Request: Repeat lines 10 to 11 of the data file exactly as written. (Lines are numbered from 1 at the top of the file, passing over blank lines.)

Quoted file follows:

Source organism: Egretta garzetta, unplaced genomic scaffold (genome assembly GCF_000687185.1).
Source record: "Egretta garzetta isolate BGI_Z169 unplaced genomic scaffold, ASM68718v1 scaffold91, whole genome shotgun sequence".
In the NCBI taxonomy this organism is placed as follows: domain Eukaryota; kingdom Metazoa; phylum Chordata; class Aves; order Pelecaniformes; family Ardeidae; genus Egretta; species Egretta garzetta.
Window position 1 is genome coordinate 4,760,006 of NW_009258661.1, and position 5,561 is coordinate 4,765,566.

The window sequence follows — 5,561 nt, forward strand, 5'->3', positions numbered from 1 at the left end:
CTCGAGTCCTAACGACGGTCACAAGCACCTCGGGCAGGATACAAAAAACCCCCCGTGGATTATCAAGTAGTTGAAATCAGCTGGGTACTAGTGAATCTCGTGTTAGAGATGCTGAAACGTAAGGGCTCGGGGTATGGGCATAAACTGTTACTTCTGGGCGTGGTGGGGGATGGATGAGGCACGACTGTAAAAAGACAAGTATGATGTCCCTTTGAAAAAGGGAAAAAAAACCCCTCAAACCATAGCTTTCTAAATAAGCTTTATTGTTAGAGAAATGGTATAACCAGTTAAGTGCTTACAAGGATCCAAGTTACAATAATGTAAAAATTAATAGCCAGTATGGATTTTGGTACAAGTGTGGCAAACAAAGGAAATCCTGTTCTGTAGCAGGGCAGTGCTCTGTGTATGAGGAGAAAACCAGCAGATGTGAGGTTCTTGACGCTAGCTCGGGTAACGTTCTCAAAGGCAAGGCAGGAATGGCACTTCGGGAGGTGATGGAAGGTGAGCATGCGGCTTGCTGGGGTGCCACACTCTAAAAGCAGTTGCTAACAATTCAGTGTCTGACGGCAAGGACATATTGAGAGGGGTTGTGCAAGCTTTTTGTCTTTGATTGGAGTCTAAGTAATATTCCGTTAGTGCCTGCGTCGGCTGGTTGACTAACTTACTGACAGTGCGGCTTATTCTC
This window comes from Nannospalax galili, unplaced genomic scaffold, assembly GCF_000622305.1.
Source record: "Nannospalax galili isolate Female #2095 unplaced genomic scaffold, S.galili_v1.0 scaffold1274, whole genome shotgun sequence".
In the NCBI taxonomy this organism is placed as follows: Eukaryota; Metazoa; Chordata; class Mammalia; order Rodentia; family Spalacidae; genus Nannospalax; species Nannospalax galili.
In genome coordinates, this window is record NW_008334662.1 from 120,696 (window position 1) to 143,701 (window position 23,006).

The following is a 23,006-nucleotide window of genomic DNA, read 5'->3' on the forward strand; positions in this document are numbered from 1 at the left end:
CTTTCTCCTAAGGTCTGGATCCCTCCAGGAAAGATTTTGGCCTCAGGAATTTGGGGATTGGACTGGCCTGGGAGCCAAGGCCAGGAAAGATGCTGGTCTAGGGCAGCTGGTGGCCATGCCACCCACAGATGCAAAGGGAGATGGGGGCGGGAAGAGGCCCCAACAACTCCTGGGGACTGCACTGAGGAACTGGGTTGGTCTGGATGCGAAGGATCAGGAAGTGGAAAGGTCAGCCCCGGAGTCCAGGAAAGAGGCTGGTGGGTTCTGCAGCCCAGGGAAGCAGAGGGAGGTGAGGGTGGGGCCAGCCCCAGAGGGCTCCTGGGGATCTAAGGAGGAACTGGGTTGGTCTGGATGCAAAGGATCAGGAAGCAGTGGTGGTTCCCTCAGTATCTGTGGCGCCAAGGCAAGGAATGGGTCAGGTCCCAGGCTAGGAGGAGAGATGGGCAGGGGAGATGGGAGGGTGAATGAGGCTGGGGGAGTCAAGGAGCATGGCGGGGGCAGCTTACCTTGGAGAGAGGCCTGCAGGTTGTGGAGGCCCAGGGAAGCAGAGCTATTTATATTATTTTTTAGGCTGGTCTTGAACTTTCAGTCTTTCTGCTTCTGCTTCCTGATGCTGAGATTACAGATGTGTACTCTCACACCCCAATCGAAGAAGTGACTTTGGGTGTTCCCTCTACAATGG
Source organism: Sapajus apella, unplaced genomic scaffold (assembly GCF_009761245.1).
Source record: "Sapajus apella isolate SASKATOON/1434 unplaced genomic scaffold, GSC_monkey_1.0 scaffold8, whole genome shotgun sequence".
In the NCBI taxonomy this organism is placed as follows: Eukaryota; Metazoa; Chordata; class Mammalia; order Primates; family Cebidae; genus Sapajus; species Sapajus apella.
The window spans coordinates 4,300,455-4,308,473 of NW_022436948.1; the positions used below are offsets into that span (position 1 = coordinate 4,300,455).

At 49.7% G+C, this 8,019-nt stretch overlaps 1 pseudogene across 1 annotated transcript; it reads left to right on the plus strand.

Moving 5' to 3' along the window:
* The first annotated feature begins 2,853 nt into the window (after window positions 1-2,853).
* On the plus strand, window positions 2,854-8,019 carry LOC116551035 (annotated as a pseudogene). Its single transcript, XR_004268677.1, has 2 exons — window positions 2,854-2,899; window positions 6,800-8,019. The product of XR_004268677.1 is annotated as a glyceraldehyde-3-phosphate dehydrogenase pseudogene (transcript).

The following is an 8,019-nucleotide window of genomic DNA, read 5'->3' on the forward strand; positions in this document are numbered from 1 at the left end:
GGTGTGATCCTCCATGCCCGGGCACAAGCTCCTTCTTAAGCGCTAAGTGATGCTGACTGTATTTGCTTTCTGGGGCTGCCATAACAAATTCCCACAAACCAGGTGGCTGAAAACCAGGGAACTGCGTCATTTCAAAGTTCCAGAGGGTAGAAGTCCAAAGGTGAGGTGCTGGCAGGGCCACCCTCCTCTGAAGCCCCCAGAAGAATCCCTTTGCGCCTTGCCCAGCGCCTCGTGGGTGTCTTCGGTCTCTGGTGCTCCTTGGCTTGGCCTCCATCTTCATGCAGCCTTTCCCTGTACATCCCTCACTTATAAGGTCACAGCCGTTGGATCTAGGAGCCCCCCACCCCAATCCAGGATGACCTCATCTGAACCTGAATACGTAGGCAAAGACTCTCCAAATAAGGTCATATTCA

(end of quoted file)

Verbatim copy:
In genome coordinates, this window is record NW_008334662.1 from 120,696 (window position 1) to 143,701 (window position 23,006).

The following is a 23,006-nucleotide window of genomic DNA, read 5'->3' on the forward strand; positions in this document are numbered from 1 at the left end: